Crowd-sourcing age-friendly locations


The Intelligent Assistive Technology and Systems Lab (IATSL) at the University of Toronto (Department of Occupational Science and Therapy) has developed a smart phone app to create a crowd-sourced database of age-friendly locations, called Age-CAP. They are a multi-disciplinary group of researchers (engineering, computer science, occupational therapy, speech-language pathology, and gerontology) who aim to develop zero-effort technologies (technologies that require zero effort from the “user”) that are adaptive, flexible, and intelligent.
You can read more about their work (and participate in a research study in the Toronto area) on their website.

Age-CAP is a cross-platform smart phone application which aims to create a crowd-sourced database of age-friendly locations. It consists of survey-style forms which allow users to quickly rate the age-friendliness of a location or service. The criteria for rating was developed using the World Health Organization’s Global Network of Age-friendly Cities guidelines (which I also worked on during my internship with the WHO in Copenhagen), and age-friendly community initiatives in other North American cities.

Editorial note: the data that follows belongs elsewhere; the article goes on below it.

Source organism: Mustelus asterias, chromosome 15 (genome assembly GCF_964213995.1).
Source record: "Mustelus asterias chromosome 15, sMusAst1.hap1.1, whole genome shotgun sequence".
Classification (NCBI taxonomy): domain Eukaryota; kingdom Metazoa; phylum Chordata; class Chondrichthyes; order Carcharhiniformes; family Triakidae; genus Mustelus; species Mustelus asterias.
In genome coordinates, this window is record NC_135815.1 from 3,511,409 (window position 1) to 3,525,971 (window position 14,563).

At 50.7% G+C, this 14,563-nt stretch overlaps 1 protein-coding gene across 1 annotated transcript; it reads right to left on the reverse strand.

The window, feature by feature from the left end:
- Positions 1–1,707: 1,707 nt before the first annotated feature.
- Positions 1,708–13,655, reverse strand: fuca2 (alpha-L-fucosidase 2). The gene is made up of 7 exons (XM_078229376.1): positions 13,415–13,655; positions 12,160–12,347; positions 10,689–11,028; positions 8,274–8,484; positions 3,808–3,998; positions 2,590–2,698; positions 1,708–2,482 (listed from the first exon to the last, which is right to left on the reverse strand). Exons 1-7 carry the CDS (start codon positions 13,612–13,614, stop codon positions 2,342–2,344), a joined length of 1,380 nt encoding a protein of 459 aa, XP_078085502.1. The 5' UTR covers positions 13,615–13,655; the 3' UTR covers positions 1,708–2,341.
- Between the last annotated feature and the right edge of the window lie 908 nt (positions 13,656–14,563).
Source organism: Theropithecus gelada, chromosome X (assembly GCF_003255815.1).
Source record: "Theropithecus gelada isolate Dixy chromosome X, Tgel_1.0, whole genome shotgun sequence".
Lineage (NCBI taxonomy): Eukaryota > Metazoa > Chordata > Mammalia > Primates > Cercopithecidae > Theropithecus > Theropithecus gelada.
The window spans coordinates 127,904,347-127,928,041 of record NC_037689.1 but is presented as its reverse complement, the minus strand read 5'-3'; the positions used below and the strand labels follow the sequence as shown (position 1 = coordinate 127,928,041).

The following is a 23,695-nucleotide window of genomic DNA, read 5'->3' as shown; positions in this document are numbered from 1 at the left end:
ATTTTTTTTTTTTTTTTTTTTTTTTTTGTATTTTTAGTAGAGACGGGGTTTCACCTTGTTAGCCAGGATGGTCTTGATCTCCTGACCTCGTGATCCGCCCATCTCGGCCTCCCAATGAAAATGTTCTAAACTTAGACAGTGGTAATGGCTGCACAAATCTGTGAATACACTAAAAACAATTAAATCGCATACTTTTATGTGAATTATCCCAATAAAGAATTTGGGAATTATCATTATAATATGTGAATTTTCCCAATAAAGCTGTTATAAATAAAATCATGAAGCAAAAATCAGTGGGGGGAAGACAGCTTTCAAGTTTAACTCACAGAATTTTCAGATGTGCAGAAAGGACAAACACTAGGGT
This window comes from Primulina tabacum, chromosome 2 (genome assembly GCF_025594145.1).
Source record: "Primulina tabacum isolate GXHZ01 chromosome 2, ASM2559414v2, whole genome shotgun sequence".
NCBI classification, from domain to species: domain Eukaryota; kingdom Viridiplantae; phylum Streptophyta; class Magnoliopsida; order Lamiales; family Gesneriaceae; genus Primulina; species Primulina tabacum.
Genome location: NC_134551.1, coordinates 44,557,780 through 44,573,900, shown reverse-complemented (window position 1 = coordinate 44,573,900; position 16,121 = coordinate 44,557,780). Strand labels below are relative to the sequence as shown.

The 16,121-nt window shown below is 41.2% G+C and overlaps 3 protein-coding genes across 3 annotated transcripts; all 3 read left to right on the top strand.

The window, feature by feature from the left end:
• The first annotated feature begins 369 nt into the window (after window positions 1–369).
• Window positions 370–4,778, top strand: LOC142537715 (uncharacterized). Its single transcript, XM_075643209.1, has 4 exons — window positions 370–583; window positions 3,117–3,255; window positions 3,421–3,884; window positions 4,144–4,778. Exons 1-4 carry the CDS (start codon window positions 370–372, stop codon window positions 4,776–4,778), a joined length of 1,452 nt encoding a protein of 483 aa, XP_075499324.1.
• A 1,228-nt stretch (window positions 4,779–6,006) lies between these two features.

Users are also able to browse submitted ratings to assess the age-friendliness of locations in their neighborhood, providing them with information that would otherwise be unavailable.Age-CAP was designed using the universal design criteria, making it suitable for use by older adults. The participation of older adults in the development of age-friendly communities is an example of senior citizenship that fosters cohesive and inclusive communities. Their team aims to enable effective senior citizenship through Age-CAP.

Age-CAP is a free download in iTunes and Google Play (the links will take you directly to the app).

I have downloaded the app for Android and have tried a few times to use it. It seems as though it still has some way to go to be fully functional. For me, it keeps telling me to connect to the internet (although I am already connected), so I have yet to actually view or rate any places. However, when this is up an running, I am VERY excited to see how people use it and rate places and services on their age-friendliness!

If you are interested in reading more on this topic, you can also read my posts on:
Age-friendly Communities in the USA

Normalizing Dementia


One thought on “Crowd-sourcing age-friendly locations

  1. Pingback: Planning and design for an ageing population: Coursework for Re-thinking aging | Doctor Dementia and the Dementia Adventure

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